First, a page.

Cafe on the Bay, Chesapeake City, Maryland - Tuesday, May 7, 2019

Cafe on the Bay, Chesapeake City, Maryland - Tuesday, May 7, 2019
Cafe on the Bay, Chesapeake City, Maryland - Tuesday, May 7, 2019

Sunday, July 22, 2018

St. Paul, MN: Charles Schulz, Cathedral, Mickey's Diner, Quadriga, Capitol, Part 2 - Thurs., July 12, 2018

Continued from Part 1...

As we walked down the stairs, we came to the historical marker for the Selby Streetcar Tunnel.

Historical photo of the streetcar
Susan Medlin continuing down the trail.
You can see how steep the grade is (16%)
The tunnel exited just below the cathedral.
The tunnel made the grade only 7% which meant the electric streetcars no longer needed a cable assist to get up the hill. From this point, we turned toward downtown St. Paul. There were a number of homeless people along the next few blocks of our route. One couple with an "assist dog" walked with us for a short distance. We heard about how they stand on the corner and beg with a sign. They said all the money they collect goes to feed their dog. I said, "I hope you're feeding yourselves, too." They insisted all the money was for the dog. We left them in the dust.

As we headed toward the Xcel Energy Center, I found a quote in the cement. Here it is...not sure I agree with it because it wasn't exactly quiet at this off-ramp from the freeway, and what is the scent of concrete, anyway?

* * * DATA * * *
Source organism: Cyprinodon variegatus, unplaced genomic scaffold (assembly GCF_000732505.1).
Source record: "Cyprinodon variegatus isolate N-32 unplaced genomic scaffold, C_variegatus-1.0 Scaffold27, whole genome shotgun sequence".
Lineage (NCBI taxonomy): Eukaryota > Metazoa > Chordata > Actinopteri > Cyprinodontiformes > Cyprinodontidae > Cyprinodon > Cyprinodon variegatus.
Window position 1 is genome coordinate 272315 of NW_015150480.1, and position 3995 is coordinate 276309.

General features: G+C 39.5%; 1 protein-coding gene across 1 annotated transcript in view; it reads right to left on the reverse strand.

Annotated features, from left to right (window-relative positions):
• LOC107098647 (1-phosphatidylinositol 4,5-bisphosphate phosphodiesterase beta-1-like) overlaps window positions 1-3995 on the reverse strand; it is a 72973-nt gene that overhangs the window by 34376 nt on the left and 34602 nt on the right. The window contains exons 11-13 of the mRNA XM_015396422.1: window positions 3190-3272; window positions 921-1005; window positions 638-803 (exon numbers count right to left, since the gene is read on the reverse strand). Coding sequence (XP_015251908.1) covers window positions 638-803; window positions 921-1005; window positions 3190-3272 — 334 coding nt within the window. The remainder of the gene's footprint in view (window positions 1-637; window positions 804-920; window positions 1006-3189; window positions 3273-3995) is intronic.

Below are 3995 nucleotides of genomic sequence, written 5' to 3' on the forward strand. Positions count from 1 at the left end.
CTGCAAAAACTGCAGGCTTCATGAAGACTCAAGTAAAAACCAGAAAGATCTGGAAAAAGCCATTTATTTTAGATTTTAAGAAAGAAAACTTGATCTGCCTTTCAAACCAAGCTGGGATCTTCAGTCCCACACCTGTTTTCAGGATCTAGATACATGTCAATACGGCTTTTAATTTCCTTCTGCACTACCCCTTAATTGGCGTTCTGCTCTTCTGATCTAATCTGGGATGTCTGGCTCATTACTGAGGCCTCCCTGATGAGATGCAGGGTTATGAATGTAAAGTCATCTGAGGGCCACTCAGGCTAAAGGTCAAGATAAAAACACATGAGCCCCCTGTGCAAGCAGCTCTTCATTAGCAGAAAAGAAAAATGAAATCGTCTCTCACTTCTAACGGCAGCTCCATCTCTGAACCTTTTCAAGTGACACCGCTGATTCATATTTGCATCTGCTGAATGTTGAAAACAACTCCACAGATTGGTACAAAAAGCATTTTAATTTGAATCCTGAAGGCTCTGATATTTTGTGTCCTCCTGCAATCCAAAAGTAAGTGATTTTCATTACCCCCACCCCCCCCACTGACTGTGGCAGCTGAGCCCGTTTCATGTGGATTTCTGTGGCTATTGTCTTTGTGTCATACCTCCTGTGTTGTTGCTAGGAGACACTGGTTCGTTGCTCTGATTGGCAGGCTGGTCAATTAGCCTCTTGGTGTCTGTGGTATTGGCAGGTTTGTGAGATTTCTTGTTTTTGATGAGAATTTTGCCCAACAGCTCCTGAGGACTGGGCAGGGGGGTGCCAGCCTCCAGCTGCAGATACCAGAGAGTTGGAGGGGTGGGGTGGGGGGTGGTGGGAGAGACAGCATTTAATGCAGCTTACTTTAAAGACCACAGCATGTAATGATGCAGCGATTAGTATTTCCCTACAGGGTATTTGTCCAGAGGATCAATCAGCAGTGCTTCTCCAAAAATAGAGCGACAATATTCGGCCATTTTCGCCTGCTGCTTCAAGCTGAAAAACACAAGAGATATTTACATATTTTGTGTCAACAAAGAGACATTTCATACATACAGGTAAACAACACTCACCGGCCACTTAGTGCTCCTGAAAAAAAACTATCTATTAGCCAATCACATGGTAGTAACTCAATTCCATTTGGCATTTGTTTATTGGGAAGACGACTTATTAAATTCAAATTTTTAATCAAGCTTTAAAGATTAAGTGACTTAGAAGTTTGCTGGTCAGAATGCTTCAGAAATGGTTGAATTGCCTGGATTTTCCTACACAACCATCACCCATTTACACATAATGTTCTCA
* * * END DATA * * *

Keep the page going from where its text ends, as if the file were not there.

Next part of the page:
Xcel Energy Center
St. Paul's downtown skyline
Our entrance to downtown was on 7th Avenue crossing in front of the Xcel Center to 5th Street. We came to the 1902 Landmark Center which originally served as the Federal Court House. It is a grand building. The triangle park across Market Street from the Landmark Center is where I found a number of the Peanuts sculptures. (See yesterday's blog.)
The Landmark Center, corner of 5th & Market
Landmark Center arches (Susan on the bench
waiting for me to take photos)
Many capital cities in the U.S. do not allow buildings or structures to block the view of their Capitol. Not so in Minnesota as you can see in the photo below.

[CORRECTION UPDATE: Thank you to the Twin Cities Volksmarch Club who used my blog in their fourth quarter newsletter. They found an error in my identification of the building in the photo below and sent the following message. "NOTE: Some eagle-eyed editors noticed that the building blocked by the skyway noted in the article is actually the Cathedral and not the State Capitol." I really appreciate your editors for catching this! And it's good to know they're not blocking the view of the Capitol.]

Oops, you blocked the view! But it's not the
Capitol, it's the Cathedral in this photo.
A pretty pedestrian mall downtown.
Church of the Assumption - Catholic
Romanesque Revival Church built 1870-74
(across the street from Mickey's Dining Car)
Susan and I had eaten a small breakfast at 6:30 a.m., but at 10:30 a.m. our tummies were grumbling. The walk directions mentioned Mickey's Dining Car, a Classic American Diner in a 1930s dining car. We wondered if they would be open so early for lunch. Not only were they open (they're open 24 hours a day)...they weren't crowded. Apparently, there is usually a wait to eat here. There's even a sign inside that says, "30-minute limit." 

Susan outside the dining car.
It's worth reading the back page of the menu for the history of the restaurant and other trivia. Enlarge the back page of the menu by double-clicking the photo below.